Meet Folasade Adeoso

Folasade Adeoso for Passerbuys51.jpg
 
 
Growing up with a computer at home, from Toronto to New York, Folasade Adeoso found creativity and comfort in making digital art. While currently working as a web designer, her creativity extends to many other forms. Whether it is through her self-care ritual of traveling to Nigeria and Senegal or designing her own clothes, there are no boundaries to making art. Folasade’s next project includes a fast casual dining experience at The Africa Center in Harlem.
 
  Top, Pleats Please ;   Pants, Vintage

ON HER MORNING ROUTINE

My alarm clock goes off around 7 AM. A couple days a week I’m at yoga or Peloton by 8 AM for my morning workout. On most days my boyfriend, Noah, will make us a delicious oatmeal cereal and Moringa latte. I like to get out personal emails before I head out to Dumbo House to get some work done. 

on growing up in Canada and moving to new york city

Although I spent my childhood and teenage years in Canada, my parents raised me and my sisters as Nigerians. We’ve always had a strong sense of culture and identity. Growing up in Canada was a lot of fun. I learned how to swim, ski, and ice skate at school. My family and I lived in Edmonton, Alberta (one of the coldest places on Earth) for about five years, but I never noticed the cold. Going up to Banff National Park is one of my favorite childhood memories. 

We left Toronto at the end of my junior year. I was excited to move to New York. I was having problems in school with kids who would bully me, so I felt like the move was an opportunity to start over, make new friends, and focus on graduating high school. We moved to Staten Island, but it was difficult settling in, considering everyone already had their group of friends. It didn't help that I was shy and quiet. For my senior prom, my parents flew me out to Toronto which was pretty special.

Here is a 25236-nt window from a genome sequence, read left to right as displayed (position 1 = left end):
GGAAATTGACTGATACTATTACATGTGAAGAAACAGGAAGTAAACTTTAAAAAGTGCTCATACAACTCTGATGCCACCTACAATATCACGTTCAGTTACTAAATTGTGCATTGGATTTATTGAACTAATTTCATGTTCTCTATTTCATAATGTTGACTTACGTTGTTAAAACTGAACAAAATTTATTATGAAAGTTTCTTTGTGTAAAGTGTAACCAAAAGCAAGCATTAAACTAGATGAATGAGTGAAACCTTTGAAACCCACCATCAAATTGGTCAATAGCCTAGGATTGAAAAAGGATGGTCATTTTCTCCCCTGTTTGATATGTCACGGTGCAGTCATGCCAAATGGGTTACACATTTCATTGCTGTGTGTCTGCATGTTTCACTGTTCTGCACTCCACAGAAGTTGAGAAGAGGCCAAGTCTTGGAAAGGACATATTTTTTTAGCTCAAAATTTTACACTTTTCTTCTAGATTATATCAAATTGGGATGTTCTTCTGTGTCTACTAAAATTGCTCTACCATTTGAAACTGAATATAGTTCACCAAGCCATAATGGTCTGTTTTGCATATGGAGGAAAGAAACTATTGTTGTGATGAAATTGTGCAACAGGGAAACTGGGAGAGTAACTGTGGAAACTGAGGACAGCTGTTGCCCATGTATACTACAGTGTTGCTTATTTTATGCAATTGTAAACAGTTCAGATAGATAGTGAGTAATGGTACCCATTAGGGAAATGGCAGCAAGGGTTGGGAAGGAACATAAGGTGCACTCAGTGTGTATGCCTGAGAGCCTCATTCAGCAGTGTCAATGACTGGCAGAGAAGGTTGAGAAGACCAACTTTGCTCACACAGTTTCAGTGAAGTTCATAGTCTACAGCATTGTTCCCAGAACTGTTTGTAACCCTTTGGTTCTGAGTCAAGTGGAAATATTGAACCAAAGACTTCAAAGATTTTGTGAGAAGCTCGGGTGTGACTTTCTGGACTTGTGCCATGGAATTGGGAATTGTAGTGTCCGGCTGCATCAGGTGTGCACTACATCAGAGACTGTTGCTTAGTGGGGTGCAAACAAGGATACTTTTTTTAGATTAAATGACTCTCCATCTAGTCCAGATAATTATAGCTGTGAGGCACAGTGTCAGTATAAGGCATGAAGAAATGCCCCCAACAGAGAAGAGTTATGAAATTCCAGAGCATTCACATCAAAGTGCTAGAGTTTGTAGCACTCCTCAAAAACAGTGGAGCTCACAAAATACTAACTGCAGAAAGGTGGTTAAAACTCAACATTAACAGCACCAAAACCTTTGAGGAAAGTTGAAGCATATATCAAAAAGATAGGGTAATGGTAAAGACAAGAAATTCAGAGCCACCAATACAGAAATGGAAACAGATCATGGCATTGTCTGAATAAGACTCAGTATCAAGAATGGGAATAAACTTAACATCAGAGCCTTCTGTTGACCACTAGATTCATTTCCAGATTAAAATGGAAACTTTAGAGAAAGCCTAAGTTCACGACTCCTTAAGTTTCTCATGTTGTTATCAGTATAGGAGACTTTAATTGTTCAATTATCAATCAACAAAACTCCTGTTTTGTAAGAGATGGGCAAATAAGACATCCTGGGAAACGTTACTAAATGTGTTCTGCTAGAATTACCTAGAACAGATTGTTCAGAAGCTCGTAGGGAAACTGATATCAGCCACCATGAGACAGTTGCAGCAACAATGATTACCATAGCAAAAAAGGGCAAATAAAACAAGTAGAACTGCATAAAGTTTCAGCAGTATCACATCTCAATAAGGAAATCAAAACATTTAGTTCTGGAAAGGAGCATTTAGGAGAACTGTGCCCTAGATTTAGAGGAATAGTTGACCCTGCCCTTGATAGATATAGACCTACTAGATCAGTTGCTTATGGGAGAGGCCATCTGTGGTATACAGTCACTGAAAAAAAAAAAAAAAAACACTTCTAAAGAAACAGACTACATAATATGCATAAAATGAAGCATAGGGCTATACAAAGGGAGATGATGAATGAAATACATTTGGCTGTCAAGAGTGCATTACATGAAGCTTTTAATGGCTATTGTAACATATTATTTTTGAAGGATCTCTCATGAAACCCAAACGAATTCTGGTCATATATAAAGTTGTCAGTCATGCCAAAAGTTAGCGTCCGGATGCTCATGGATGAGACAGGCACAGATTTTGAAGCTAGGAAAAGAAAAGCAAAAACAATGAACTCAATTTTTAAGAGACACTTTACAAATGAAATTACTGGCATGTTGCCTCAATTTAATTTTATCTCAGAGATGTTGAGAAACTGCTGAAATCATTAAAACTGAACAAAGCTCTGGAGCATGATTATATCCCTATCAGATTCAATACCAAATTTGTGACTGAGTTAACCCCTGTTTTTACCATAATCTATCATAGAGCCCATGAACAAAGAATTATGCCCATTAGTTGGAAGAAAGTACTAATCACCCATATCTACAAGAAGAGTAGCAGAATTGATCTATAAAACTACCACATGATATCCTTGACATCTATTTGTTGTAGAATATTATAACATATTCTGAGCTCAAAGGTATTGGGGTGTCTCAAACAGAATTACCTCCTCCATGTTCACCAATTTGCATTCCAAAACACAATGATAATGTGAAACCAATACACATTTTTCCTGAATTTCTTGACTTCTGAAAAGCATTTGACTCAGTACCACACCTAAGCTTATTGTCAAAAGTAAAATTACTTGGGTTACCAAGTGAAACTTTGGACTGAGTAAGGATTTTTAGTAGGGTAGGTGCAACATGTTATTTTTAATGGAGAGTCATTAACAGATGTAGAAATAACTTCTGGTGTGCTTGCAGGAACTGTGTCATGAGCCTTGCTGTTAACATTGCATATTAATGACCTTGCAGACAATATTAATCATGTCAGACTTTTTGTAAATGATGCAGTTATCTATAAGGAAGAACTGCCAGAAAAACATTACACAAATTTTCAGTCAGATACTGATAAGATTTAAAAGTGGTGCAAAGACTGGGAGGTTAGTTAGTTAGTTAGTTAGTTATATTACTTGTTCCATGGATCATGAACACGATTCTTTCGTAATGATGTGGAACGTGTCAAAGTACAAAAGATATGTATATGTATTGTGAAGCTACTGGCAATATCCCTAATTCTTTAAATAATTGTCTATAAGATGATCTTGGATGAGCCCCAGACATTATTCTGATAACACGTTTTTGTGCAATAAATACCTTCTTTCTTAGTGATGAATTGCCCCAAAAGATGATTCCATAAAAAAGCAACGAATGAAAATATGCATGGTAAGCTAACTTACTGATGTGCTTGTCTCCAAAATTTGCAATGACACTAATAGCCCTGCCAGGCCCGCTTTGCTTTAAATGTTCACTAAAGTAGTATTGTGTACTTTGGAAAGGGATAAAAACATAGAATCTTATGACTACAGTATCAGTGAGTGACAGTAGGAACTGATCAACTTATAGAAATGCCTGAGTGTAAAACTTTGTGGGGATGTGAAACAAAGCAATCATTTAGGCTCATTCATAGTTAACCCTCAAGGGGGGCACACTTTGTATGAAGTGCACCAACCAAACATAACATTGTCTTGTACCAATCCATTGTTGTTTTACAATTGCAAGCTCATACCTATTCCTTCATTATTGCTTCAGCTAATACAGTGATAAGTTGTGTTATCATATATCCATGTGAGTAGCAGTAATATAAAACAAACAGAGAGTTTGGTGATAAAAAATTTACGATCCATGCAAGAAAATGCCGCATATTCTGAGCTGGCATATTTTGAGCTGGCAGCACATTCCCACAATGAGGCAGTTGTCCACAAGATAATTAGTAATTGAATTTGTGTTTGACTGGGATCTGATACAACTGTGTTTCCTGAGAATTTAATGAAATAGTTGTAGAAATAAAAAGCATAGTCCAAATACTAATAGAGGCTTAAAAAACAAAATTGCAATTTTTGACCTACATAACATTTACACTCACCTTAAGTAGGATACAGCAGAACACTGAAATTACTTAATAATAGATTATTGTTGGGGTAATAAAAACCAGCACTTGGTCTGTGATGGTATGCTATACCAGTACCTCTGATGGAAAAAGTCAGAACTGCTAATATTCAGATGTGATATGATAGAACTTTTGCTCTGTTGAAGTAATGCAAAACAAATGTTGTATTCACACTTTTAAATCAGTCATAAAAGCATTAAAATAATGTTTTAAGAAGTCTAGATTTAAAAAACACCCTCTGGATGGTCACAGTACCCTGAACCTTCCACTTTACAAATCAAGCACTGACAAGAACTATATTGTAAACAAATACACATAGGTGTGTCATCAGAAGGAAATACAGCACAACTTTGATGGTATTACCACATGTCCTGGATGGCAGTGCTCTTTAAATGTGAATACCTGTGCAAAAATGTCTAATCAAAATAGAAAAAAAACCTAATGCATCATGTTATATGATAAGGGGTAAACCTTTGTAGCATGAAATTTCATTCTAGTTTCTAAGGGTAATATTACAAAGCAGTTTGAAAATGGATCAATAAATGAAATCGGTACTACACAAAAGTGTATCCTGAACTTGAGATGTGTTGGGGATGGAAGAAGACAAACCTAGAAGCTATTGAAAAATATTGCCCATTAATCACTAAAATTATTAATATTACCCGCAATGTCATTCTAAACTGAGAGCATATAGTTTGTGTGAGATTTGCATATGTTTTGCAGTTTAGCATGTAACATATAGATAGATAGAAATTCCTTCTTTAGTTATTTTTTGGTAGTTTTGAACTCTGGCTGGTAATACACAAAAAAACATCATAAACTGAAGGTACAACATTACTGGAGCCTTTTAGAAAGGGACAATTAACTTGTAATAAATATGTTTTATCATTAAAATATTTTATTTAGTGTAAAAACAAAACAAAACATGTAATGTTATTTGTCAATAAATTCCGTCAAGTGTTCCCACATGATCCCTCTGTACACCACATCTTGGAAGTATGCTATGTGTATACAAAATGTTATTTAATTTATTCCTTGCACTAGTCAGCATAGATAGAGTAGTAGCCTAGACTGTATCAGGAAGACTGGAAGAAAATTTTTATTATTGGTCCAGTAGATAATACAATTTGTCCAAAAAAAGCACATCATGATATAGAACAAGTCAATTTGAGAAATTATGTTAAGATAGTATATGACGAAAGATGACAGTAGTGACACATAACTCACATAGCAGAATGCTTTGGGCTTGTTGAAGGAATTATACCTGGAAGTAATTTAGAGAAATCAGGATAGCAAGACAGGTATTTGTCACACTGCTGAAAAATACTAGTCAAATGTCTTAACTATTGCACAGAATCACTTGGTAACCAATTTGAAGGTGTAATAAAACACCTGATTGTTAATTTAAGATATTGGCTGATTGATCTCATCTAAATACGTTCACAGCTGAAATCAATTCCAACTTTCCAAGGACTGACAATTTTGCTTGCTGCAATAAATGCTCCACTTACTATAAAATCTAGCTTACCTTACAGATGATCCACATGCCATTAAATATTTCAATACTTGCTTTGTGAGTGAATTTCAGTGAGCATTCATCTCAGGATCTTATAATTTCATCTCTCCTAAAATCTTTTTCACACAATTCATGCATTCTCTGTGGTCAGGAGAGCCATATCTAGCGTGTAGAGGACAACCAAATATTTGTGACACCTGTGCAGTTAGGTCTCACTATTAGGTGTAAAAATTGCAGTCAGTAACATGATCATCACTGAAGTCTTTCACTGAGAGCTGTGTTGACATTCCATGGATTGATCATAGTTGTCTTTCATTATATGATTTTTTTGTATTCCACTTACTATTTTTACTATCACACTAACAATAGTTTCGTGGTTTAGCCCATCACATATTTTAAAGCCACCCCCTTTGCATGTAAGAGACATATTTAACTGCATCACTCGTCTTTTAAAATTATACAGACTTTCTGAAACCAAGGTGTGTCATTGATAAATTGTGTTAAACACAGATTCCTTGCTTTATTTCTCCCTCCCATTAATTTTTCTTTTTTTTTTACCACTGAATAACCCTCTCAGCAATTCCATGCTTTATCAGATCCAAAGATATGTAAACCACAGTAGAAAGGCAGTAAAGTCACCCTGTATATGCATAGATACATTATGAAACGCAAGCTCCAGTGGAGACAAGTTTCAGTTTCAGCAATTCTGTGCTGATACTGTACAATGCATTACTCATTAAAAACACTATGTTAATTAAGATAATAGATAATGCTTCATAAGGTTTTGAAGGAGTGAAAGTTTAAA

on how she started making websites

My family had a computer at home, and I was good at using it. I knew that I’ve always wanted to work with computers in some capacity. I took a web and graphic design class in high school which sparked my creativity because I never thought of myself as a creative person before that. Then I started making digital collages on Photoshop and coding my Myspace page, which led to designing websites on my own.

  Trench, Yang Li Men ; T-Shirt, Vintage ; Choker, Vintage YSL ; Pants, Sonia Rykiel
Know your client well. It is very important to know who you’re making the website for and what their website needs. Be organized and set expectations for both you and the client.
— on her advice for web designers

on her process and how she gets clients

Clients come to me by filling out my inquiry form on the website. Then I begin the on-boarding process which is a "thank you for your inquiry" email followed by a complimentary 30-min web consultant call or video chat. After, I send an in-depth questionnaire. It is important in order for me and the client to understand what the website needs. Once the questionnaire is complete, I send a mood-board, proposal, and contract. I create custom templates on Squarespace. It’s easy for my clients to make tweaks to their website without having to code. Part of my services includes add-ons like branding. If a client doesn't have a clear idea of what their brand should look and feel like, I help create a brand book for their business which includes the brand’s colors, logos, and typography.

on setting up her pricing

There’s a lot of easily accessible information on the internet. I research what others are pricing, and I go to New York City Small Business Solutions workshops. These are free business workshops for entrepreneurs in New York City. I’ve learned so much at these workshops.

on her personal style and shopping habits

I’m making a conscious decision to buy my clothing from women designers in Africa. I also design my clothes myself, and have them produced and tailored in Africa. I buy my basics from Zara, but for every item bought at a fast-fashion company, I donate a piece of clothing from my closet. 

on discovering Zadie Smith

In 2017, I was living at an art residency called THREAD in a town called Tambacounda in Senegal. The heat is unforgiving there, and people retreat indoors or find shelter under a big mago or baobob for shade. I'd do the same in company of a book gifted to me, Swing Time by Zadie Smith. The novel had an impact on me, from identity, womanhood, race, sex, to cultural exchanges.